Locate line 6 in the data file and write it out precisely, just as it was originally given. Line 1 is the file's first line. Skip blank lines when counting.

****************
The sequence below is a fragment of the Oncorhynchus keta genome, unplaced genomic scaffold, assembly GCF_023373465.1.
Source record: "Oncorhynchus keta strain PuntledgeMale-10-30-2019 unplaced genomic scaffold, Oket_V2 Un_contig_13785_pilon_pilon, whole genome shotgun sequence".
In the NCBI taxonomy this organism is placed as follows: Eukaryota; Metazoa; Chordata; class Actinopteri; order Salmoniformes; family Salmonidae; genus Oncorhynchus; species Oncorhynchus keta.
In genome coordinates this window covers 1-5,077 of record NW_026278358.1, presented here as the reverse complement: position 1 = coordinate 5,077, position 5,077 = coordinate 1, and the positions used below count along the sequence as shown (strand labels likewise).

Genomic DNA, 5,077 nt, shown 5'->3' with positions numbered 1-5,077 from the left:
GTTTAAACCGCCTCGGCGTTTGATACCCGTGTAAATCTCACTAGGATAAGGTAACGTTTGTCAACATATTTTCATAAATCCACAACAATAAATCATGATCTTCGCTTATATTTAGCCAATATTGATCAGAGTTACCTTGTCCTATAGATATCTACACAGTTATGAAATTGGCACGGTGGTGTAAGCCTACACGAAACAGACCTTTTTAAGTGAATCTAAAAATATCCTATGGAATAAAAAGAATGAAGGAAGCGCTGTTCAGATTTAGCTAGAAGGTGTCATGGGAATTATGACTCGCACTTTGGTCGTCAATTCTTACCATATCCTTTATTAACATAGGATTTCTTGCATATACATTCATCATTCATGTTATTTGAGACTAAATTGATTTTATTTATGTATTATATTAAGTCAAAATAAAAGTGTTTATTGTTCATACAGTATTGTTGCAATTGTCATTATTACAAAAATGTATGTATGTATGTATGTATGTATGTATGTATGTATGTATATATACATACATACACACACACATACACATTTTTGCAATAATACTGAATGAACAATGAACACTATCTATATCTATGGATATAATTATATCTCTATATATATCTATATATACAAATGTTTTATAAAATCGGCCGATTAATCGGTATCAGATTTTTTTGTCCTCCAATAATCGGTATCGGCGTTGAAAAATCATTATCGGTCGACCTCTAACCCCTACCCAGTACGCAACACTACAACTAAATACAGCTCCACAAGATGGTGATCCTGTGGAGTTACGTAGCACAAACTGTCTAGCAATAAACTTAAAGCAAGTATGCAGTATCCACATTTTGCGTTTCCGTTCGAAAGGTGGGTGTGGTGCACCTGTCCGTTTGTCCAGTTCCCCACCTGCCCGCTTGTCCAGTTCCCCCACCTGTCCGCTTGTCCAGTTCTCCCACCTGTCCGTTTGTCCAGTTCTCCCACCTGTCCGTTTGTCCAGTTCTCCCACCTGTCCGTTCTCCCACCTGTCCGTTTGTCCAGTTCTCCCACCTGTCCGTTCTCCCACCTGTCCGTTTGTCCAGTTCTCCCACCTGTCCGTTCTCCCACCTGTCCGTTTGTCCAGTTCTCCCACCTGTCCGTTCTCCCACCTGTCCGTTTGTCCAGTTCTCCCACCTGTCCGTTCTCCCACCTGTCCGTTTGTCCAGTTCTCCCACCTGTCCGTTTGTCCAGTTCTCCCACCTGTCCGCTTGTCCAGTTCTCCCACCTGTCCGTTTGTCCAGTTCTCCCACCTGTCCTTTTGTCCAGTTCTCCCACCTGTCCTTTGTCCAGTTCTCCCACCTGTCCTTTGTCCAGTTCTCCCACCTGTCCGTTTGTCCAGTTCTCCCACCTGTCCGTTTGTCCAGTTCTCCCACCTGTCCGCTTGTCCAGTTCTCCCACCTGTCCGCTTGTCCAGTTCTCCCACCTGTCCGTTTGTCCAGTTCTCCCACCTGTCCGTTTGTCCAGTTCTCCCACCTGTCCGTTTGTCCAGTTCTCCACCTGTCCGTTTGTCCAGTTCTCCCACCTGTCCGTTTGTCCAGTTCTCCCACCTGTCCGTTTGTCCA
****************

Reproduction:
GTTTAAACCGCCTCGGCGTTTGATACCCGTGTAAATCTCACTAGGATAAGGTAACGTTTGTCAACATATTTTCATAAATCCACAACAATAAATCATGATCTTCGCTTATATTTAGCCAATATTGATCAGAGTTACCTTGTCCTATAGATATCTACACAGTTATGAAATTGGCACGGTGGTGTAAGCCTACACGAAACAGACCTTTTTAAGTGAATCTAAAAATATCCTATGGAATAAAAAGAATGAAGGAAGCGCTGTTCAGATTTAGCTAGAAGGTGTCATGGGAATTATGACTCGCACTTTGGTCGTCAATTCTTACCATATCCTTTATTAACATAGGATTTCTTGCATATACATTCATCATTCATGTTATTTGAGACTAAATTGATTTTATTTATGTATTATATTAAGTCAAAATAAAAGTGTTTATTGTTCATACAGTATTGTTGCAATTGTCATTATTACAAAAATGTATGTATGTATGTATGTATGTATGTATGTATGTATGTATATATACATACATACACACACACATACACATTTTTGCAATAATACTGAATGAACAATGAACACTATCTATATCTATGGATATAATTATATCTCTATATATATCTATATATACAAATGTTTTATAAAATCGGCCGATTAATCGGTATCAGATTTTTTTGTCCTCCAATAATCGGTATCGGCGTTGAAAAATCATTATCGGTCGACCTCTAACCCCTACCCAGTACGCAACACTACAACTAAATACAGCTCCACAAGATGGTGATCCTGTGGAGTTACGTAGCACAAACTGTCTAGCAATAAACTTAAAGCAAGTATGCAGTATCCACATTTTGCGTTTCCGTTCGAAAGGTGGGTGTGGTGCACCTGTCCGTTTGTCCAGTTCCCCACCTGCCCGCTTGTCCAGTTCCCCCACCTGTCCGCTTGTCCAGTTCTCCCACCTGTCCGTTTGTCCAGTTCTCCCACCTGTCCGTTTGTCCAGTTCTCCCACCTGTCCGTTCTCCCACCTGTCCGTTTGTCCAGTTCTCCCACCTGTCCGTTCTCCCACCTGTCCGTTTGTCCAGTTCTCCCACCTGTCCGTTCTCCCACCTGTCCGTTTGTCCAGTTCTCCCACCTGTCCGTTCTCCCACCTGTCCGTTTGTCCAGTTCTCCCACCTGTCCGTTCTCCCACCTGTCCGTTTGTCCAGTTCTCCCACCTGTCCGTTTGTCCAGTTCTCCCACCTGTCCGCTTGTCCAGTTCTCCCACCTGTCCGTTTGTCCAGTTCTCCCACCTGTCCTTTTGTCCAGTTCTCCCACCTGTCCTTTGTCCAGTTCTCCCACCTGTCCTTTGTCCAGTTCTCCCACCTGTCCGTTTGTCCAGTTCTCCCACCTGTCCGTTTGTCCAGTTCTCCCACCTGTCCGCTTGTCCAGTTCTCCCACCTGTCCGCTTGTCCAGTTCTCCCACCTGTCCGTTTGTCCAGTTCTCCCACCTGTCCGTTTGTCCAGTTCTCCCACCTGTCCGTTTGTCCAGTTCTCCACCTGTCCGTTTGTCCAGTTCTCCCACCTGTCCGTTTGTCCAGTTCTCCCACCTGTCCGTTTGTCCA